4. I had bundled all my flash fiction under 500 words, but micro fiction makes sense; a story in six words or trying to write in exaclty 100 words is very different from a meaty 499 words! My two novellas evolved; I had only ever written long novels and short stories, but felt these should be in between. They came out at about 27,000 words without me planning any length. All my short stories are under 6,000, one of my novels is 95,000 and it turns out my trilogy consists of three epics!

    Liked by 1 person

  5. I aim for 80K on my novels and end up anywhere from 79K to 83K. My first book (paranormal romance) came in at 127K, but I pared it down to 115K, then had to cut farther when I submitted to publishers. It ended up being 92K and I think was stronger for the cuts. My novellas average 20-22K pretty consistently.

    When I am interested in a book, I do check page count. I’m fine with long reads, and don’t mind spending to purchase them, especially when I know the author and know their work is good. I have, however, balked at paying $3.99 or more for a 20K novella–especially when I don’t know the author. Those I usually skip.

    Liked by 2 people

    • You know, I never used to look at word counts before purchasing a book. Then an author released an eBook at a ridiculously high price, and I checked to see if I was getting my money’s worth. I didn’t feel like I was. I mean, to that point, I owned everything she’d released. But I thought the quality was going down as the prices went up. It seemed like she was milking her fans while phoning it in. I don’t buy her work anymore. If I’m going to spend good money on books (and who among us doesn’t?), I want to know it’s justified.

      And I’m with you. $3.99 doesn’t seem like a lot in and of itself, but for an unknown writer and so few words, that’s too much. There are too many books out there (especially in a low-risk/no-barrier-to-entry category) to make that kind of investment.

      Liked by 2 people

  6. I started off writing long, now I have a hard time making word count. I’ve stopped worrying about it so much, and accept the fact that stories will be as long as they need to be. I still try to write to a target. I’m working on a novel now, and can’t let it turn out at 50K that sort of thing. I also did a bunch of this research years ago, and found the numbers varied depending on the source. That partially led me to my current beliefs about being as long as they need to be.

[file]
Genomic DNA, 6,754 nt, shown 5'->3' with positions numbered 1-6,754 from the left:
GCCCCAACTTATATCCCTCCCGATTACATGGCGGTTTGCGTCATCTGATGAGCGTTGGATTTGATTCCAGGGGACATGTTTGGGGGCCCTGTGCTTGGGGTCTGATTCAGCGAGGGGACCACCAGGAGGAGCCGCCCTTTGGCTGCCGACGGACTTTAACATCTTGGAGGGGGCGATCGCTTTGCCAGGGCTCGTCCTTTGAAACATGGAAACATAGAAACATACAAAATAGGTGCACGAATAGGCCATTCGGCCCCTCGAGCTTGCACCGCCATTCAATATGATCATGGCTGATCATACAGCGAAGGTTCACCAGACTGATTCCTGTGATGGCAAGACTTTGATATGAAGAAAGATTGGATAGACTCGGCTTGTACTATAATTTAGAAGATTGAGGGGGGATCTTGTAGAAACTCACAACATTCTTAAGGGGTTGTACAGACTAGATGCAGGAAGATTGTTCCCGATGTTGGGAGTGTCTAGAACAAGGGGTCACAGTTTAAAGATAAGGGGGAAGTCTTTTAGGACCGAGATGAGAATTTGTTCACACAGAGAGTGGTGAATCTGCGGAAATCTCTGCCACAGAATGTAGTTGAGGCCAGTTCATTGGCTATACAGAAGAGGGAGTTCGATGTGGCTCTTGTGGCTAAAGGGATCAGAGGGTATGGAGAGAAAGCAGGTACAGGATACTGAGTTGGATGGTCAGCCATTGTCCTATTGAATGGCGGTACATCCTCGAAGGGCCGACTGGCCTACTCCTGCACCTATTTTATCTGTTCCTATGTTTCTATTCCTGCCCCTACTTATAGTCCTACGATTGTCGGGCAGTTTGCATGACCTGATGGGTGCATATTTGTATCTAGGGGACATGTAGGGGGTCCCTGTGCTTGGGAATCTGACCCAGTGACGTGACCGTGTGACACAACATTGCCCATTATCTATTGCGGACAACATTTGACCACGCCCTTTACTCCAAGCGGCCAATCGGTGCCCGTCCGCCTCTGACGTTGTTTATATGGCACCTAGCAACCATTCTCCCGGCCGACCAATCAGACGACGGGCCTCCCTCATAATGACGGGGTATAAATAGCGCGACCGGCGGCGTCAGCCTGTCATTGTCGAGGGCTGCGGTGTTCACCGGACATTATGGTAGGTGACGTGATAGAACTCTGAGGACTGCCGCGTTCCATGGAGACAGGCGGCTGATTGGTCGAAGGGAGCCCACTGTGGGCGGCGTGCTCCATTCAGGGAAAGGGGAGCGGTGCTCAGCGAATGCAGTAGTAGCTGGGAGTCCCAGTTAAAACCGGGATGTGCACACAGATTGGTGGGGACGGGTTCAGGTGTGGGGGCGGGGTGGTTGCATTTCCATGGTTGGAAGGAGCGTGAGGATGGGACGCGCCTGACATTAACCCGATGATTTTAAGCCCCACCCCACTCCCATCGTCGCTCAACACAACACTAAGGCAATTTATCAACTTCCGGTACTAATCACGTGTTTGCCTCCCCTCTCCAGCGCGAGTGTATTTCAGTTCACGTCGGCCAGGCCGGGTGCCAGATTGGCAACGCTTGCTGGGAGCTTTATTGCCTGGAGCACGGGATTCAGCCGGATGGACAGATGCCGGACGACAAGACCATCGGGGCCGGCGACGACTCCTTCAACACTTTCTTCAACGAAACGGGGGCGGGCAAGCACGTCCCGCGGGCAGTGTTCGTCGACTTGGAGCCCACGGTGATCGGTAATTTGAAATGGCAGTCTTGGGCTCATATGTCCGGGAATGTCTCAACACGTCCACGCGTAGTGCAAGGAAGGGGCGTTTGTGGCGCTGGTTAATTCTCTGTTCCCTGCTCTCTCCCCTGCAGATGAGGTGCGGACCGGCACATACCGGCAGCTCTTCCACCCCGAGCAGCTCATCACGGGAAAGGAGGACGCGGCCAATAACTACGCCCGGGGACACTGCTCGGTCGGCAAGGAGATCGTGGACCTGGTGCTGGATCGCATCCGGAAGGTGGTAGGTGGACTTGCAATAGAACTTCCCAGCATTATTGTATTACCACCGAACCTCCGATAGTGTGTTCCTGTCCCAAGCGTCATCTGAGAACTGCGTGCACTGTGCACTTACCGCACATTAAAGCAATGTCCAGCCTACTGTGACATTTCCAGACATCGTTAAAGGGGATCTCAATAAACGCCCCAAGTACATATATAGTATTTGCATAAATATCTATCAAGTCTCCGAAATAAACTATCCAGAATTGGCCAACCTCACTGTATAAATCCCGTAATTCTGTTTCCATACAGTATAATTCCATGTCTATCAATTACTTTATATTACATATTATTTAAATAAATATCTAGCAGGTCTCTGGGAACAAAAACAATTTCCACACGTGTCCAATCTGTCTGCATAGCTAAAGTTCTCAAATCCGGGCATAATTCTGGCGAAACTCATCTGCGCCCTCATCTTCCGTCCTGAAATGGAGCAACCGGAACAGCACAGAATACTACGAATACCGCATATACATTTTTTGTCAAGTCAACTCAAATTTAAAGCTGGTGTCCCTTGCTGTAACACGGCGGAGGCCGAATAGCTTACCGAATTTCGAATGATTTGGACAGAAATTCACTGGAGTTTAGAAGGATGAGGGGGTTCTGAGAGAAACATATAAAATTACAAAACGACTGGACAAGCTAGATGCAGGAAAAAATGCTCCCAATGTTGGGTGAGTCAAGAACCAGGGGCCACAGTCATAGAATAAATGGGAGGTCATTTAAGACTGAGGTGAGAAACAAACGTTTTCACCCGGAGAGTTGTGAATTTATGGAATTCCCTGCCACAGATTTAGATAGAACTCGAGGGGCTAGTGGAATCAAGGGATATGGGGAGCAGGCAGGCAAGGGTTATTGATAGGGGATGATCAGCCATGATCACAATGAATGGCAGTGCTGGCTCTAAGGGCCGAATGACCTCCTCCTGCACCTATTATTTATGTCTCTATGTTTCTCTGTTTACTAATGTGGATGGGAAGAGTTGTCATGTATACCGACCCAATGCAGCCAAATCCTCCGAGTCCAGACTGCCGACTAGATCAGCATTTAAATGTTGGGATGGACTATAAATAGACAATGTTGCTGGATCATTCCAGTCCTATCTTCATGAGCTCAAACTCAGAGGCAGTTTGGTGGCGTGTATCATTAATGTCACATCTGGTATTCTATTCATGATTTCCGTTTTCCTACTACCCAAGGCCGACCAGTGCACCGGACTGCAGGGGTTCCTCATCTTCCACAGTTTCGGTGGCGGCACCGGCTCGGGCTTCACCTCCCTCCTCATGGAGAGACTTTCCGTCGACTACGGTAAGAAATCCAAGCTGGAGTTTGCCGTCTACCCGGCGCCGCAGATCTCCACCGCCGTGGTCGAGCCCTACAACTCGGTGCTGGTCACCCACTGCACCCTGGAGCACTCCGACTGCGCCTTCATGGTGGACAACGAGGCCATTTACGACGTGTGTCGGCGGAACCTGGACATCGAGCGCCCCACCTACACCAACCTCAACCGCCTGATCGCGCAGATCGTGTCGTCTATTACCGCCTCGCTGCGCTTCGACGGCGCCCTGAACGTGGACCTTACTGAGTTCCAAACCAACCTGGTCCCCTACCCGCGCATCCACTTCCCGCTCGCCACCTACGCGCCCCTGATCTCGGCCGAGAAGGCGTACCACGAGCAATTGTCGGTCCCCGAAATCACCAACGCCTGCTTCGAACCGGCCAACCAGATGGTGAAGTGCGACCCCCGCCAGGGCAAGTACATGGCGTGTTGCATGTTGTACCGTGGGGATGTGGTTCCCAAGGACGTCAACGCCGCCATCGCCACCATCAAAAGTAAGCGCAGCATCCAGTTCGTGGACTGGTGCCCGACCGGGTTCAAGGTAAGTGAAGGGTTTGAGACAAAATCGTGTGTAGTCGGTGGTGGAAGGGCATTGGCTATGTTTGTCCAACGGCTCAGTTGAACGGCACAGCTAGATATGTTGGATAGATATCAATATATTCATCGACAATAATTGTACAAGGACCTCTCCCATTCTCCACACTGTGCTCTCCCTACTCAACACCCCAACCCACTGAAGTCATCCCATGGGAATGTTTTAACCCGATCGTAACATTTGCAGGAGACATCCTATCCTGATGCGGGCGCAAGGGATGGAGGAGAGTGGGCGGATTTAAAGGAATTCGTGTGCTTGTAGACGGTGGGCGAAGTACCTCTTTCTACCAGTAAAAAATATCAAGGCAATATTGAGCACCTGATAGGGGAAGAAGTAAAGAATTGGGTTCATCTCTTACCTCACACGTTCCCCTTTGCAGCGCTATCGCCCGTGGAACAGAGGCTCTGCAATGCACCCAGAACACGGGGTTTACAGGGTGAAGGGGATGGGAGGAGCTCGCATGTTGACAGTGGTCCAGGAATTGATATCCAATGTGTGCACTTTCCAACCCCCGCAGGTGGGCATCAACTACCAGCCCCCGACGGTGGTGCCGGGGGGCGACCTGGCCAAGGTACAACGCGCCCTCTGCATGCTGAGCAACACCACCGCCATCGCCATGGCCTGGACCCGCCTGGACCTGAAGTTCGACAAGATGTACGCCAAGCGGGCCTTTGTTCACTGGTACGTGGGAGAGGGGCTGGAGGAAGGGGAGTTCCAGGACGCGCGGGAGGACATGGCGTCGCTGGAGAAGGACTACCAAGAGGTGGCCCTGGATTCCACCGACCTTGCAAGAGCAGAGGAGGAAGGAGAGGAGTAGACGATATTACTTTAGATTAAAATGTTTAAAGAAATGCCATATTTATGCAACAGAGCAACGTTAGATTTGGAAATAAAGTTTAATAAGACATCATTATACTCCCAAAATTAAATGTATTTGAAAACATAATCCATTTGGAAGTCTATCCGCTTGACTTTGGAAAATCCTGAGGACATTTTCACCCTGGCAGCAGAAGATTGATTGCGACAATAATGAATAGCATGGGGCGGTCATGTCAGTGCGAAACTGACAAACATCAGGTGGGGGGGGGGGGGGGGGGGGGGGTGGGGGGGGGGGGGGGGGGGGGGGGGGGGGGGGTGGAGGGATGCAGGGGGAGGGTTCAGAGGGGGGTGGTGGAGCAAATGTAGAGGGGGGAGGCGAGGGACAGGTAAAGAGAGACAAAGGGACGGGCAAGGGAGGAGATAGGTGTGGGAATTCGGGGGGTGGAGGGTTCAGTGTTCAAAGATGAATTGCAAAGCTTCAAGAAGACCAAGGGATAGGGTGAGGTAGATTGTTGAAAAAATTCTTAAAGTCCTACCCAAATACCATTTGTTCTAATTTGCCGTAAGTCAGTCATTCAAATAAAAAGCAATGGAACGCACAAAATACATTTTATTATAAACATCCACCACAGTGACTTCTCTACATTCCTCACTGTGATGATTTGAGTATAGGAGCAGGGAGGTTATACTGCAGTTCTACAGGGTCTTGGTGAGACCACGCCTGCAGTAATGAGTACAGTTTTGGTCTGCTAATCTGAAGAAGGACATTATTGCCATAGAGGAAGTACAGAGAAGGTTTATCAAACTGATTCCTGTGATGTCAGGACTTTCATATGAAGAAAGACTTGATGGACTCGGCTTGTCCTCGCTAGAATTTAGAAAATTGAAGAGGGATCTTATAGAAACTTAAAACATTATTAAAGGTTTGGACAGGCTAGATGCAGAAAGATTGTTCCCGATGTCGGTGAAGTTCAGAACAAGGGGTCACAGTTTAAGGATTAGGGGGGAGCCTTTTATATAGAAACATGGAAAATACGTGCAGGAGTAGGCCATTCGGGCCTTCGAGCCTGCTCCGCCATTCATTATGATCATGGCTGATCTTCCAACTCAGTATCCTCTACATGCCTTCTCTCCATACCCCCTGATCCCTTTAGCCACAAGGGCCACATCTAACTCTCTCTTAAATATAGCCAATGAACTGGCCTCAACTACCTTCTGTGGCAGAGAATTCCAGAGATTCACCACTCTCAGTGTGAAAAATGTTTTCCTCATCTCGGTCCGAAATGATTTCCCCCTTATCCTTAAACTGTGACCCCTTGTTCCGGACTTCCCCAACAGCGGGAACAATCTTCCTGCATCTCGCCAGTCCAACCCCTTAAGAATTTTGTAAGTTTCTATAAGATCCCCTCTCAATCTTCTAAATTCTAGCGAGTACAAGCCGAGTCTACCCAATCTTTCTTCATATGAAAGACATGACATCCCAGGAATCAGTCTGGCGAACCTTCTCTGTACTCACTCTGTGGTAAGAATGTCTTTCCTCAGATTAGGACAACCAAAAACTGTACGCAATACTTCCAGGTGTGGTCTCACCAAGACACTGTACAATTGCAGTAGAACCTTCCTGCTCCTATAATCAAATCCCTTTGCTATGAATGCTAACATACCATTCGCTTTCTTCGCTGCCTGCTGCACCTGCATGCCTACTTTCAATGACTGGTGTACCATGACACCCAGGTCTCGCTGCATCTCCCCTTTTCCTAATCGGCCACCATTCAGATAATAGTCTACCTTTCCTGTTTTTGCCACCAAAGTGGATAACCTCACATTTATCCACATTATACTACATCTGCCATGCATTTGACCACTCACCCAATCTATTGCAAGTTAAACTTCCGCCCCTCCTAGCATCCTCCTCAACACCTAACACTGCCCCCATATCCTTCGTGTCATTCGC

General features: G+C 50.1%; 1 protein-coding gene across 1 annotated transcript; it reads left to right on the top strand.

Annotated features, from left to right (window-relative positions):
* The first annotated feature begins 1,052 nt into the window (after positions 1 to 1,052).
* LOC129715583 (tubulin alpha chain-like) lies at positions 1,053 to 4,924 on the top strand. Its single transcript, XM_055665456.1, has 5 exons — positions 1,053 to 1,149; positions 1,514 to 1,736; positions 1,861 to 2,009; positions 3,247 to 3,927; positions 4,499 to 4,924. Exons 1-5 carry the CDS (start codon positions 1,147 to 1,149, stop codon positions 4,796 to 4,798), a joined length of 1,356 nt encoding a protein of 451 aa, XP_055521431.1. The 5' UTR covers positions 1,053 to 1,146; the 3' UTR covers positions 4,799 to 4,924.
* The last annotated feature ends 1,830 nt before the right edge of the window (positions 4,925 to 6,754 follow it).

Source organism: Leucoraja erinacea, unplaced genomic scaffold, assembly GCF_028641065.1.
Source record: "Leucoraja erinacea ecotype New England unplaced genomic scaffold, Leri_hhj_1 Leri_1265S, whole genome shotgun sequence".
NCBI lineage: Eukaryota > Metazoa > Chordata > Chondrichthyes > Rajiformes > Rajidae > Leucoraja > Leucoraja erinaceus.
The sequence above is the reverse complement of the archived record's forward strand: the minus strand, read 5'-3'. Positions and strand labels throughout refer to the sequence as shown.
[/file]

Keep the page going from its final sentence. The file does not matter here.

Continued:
Liked by 3 people

  7. My first book, Fantasy Fiction, was around 80 – 90k. My second, Mystery/Thriller, was a whopping 147k. All my others have been much shorter… between the 50 – 60k mark. Generally, I let each book dictate its own length. This is a great post, Staci … Thanks for sharing! 😊

    Liked by 3 people

    • Wow, Harmz, 147K is huge! I agree; books should dictate their own length. I have an editing client, though, who consistently writes in the 50K-60K range and does phenomenally well. Maybe there is something to planning for a certain size, but I just let my stories go where they need to.


  8. Another great and informative post, Staci. Both my novels, in the suspense/romantic suspense category, were around 85K words. I wanted to make them around 90, but doing so would only add unnecessary content. Aiming for around the same count for book three. However, in a new series that I’m toying ideas around, I’m thinking of making them a bit shorter. However, my books tend to write themselves so who knows what I’ll come up with.

    Liked by 3 people

    • It’s so hard to pick a book length. And there’s something to be said for letting the work dictate the length. I’m somewhere in the middle. I outline, so I have an idea of my final target before I start. But I always seem to add a subplot or two, then I have to adjust my expectations. Or I cut ruthlessly and drop from a novel to a novella. I like the idea of a series being consistent with word counts book-to-book, but I haven’t done that personally. (Like I said, I let the content dictate length, and sometimes a story within a series will be longer or shorter than the others.)

      Kudos to you for resisting the urge to add words for the sake of length. A lot of people pad their work, and it’s never as strong that way.

      Liked by 2 people